This analysis revealed that in a contemporary sample, BD is associated with a significantly higher SES in the LiR group, compared to LiNR. These observations supported by past literature (Coryell et al. 1989;Lenzi et al. 1993;Tietze et al. 1941;Luxenburger 1933;Noreik and Odegaard 1966;Rao 1966;Gershon and Liebowitz 1975;Petterson 1977) suggest that those with the classical lithium-responsive form of BD are likely to have a relatively higher SES than their bipolar spectrum counterparts. Conversely, as the more recent literature has illustrated (Schoeyen et al. 2011;Tsuchiya et al. 2004;Goldstein et al. 2010), those with bipolar spectrum disorders non-responsive to lithium had a significantly lower SES (p = 0.001).

Assuming that SES and social achievements are correlated, this finding in adults appears consistent with an observation by Duffy et al. (2002) in bipolar offspring. In offspring of bipolar parents studied currently, Duffy et al. (2002) found distinctly higher social achievements in children of LiR (classical type of BD), as compared with children of LiNR. Presumably, those with a gifted premorbid development may go on to enjoy a higher SES, while those with problems in social and academic functioning later fall into lower SES groups.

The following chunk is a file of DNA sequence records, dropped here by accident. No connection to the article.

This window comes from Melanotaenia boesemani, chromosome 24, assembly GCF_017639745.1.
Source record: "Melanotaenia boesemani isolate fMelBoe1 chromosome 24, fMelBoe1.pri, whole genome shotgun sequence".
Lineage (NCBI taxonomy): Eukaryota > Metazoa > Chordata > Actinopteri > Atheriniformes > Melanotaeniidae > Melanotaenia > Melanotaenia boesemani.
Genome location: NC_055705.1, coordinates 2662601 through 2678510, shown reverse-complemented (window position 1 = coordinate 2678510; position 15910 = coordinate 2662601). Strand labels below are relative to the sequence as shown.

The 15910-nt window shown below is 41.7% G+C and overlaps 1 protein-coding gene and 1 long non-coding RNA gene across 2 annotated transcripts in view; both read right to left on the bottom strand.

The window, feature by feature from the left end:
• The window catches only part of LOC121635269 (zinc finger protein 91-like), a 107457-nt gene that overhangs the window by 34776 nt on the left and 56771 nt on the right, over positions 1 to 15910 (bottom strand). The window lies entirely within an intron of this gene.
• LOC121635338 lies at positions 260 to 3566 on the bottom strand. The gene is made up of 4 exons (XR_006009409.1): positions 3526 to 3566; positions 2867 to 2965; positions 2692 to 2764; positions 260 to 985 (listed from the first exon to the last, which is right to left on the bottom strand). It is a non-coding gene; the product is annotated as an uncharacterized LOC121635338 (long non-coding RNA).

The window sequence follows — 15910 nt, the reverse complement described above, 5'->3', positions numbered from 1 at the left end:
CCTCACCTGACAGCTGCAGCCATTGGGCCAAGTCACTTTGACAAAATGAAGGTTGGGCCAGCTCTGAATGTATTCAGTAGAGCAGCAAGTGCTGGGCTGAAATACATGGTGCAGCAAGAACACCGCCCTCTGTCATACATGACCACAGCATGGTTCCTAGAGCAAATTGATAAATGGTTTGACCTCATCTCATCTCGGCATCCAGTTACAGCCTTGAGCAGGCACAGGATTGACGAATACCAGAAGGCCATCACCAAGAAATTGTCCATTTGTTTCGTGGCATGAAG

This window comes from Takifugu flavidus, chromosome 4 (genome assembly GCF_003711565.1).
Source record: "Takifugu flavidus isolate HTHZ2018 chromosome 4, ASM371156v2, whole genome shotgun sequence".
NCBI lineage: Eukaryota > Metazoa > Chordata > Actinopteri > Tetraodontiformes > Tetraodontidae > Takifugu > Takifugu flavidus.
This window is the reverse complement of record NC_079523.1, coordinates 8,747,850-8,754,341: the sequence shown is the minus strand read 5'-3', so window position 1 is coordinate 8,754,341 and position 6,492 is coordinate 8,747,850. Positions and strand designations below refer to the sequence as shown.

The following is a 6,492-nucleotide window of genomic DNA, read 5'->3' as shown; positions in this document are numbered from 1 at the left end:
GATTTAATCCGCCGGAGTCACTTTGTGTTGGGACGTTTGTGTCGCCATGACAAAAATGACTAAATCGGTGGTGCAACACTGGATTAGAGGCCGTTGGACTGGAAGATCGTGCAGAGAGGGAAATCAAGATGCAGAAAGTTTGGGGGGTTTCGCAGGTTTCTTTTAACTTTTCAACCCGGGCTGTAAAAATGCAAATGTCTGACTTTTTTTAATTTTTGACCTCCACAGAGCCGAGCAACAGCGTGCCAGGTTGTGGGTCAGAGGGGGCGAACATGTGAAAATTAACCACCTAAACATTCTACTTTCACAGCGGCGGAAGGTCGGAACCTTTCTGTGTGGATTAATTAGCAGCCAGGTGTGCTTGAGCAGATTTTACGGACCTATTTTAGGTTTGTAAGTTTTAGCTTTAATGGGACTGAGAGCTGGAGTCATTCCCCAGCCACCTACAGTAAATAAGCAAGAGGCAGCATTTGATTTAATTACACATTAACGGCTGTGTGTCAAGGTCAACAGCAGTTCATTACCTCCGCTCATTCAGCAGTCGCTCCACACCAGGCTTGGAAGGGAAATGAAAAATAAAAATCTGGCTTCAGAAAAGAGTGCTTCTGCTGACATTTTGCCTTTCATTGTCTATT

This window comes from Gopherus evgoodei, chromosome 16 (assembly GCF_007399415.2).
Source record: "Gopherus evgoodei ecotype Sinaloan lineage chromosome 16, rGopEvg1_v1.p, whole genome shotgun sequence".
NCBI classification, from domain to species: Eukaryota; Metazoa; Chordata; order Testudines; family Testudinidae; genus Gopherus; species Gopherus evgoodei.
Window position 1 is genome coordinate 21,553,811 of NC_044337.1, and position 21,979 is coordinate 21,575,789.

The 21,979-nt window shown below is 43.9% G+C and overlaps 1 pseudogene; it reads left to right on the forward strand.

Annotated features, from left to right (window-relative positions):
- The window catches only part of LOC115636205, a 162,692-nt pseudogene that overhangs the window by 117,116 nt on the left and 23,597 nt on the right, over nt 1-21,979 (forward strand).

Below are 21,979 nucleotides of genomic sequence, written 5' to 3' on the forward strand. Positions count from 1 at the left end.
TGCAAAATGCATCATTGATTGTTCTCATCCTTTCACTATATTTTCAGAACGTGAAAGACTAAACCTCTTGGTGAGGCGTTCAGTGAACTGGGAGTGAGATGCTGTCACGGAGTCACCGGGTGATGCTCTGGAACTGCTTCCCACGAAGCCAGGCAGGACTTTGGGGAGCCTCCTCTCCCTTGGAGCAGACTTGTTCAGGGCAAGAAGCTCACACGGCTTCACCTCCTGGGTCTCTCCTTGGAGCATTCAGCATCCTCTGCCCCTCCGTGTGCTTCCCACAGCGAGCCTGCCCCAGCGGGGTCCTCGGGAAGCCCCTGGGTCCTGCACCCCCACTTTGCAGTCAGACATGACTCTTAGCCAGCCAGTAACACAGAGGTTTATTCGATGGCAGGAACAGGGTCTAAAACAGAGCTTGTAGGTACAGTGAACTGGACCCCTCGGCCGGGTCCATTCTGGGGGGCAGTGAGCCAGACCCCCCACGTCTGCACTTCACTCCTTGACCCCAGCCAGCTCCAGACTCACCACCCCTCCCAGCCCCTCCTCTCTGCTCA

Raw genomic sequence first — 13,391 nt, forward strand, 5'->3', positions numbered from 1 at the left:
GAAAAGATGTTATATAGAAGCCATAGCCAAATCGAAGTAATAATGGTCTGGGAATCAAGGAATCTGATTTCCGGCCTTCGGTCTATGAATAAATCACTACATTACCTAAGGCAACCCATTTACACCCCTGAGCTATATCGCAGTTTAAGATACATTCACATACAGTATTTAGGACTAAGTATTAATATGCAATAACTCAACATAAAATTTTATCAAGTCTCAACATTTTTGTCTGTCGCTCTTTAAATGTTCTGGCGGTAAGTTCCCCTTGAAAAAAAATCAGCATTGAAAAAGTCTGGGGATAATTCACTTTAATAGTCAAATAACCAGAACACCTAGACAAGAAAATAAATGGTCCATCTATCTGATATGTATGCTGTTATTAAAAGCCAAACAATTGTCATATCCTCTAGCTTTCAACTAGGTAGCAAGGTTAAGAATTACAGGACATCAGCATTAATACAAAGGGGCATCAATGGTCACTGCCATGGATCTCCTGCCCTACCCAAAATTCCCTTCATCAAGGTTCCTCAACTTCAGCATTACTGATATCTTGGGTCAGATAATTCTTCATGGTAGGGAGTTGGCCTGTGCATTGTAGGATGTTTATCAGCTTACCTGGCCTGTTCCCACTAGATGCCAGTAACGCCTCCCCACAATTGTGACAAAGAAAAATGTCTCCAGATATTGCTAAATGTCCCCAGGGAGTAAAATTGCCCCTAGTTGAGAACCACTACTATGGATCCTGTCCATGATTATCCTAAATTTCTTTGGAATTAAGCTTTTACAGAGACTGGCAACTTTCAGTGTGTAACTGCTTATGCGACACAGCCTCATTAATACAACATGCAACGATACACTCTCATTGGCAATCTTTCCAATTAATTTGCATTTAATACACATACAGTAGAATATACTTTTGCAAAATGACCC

These findings suggest that changes in diagnostic criteria may contribute to discrepancies in the literature regarding BD and SES. Specifically, earlier studies included patients with the classical diagnosis of manic-depressive illness whereas recent studies investigated patients diagnosed using a broader approach, reflecting the concept of bipolar spectrum. Early findings consistently showed an association between high SES and the diagnosis of BD (Malzberg 1956;Verdoux and Bourgeois 1995), whereas newer studies have failed to find any relationship at all (Schoeyen et al. 2011) and in some cases an opposite one (Tsuchiya et al. 2004). There have been speculations that these differences are due to methodological problems such as treatment bias, lack of appropriate reference samples, and failure to control for demographic variables (2011;Coryell et al. 1989). However, the differences between early and recent studies persist even when methodologies have not been dissimilar. This leaves room for other explanations as well.